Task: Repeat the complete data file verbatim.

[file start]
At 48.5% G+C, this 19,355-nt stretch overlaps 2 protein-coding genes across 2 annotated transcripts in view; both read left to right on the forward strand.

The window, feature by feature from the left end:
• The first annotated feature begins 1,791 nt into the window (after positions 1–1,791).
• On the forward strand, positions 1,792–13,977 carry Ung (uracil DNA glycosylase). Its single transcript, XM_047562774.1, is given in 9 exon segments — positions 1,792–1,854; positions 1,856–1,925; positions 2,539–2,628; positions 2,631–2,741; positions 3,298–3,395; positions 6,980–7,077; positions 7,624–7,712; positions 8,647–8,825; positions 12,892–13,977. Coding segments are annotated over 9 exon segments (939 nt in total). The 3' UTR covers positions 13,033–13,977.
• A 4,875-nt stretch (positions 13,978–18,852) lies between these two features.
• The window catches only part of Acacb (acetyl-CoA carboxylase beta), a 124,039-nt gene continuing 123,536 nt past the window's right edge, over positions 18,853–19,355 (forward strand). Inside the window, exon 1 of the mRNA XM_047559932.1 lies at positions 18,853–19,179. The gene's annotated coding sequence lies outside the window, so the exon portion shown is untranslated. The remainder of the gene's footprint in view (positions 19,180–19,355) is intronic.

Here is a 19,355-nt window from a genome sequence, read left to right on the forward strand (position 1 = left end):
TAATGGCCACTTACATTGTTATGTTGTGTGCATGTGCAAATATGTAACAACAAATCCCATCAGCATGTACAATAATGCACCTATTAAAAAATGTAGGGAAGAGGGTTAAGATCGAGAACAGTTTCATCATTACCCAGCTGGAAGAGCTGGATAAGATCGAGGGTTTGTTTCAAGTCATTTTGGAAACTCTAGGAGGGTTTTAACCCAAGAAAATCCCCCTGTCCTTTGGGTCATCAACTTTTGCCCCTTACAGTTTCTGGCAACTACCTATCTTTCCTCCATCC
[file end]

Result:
At 48.5% G+C, this 19,355-nt stretch overlaps 2 protein-coding genes across 2 annotated transcripts in view; both read left to right on the forward strand.

The window, feature by feature from the left end:
• The first annotated feature begins 1,791 nt into the window (after positions 1–1,791).
• On the forward strand, positions 1,792–13,977 carry Ung (uracil DNA glycosylase). Its single transcript, XM_047562774.1, is given in 9 exon segments — positions 1,792–1,854; positions 1,856–1,925; positions 2,539–2,628; positions 2,631–2,741; positions 3,298–3,395; positions 6,980–7,077; positions 7,624–7,712; positions 8,647–8,825; positions 12,892–13,977. Coding segments are annotated over 9 exon segments (939 nt in total). The 3' UTR covers positions 13,033–13,977.
• A 4,875-nt stretch (positions 13,978–18,852) lies between these two features.
• The window catches only part of Acacb (acetyl-CoA carboxylase beta), a 124,039-nt gene continuing 123,536 nt past the window's right edge, over positions 18,853–19,355 (forward strand). Inside the window, exon 1 of the mRNA XM_047559932.1 lies at positions 18,853–19,179. The gene's annotated coding sequence lies outside the window, so the exon portion shown is untranslated. The remainder of the gene's footprint in view (positions 19,180–19,355) is intronic.

Here is a 19,355-nt window from a genome sequence, read left to right on the forward strand (position 1 = left end):
TAATGGCCACTTACATTGTTATGTTGTGTGCATGTGCAAATATGTAACAACAAATCCCATCAGCATGTACAATAATGCACCTATTAAAAAATGTAGGGAAGAGGGTTAAGATCGAGAACAGTTTCATCATTACCCAGCTGGAAGAGCTGGATAAGATCGAGGGTTTGTTTCAAGTCATTTTGGAAACTCTAGGAGGGTTTTAACCCAAGAAAATCCCCCTGTCCTTTGGGTCATCAACTTTTGCCCCTTACAGTTTCTGGCAACTACCTATCTTTCCTCCATCC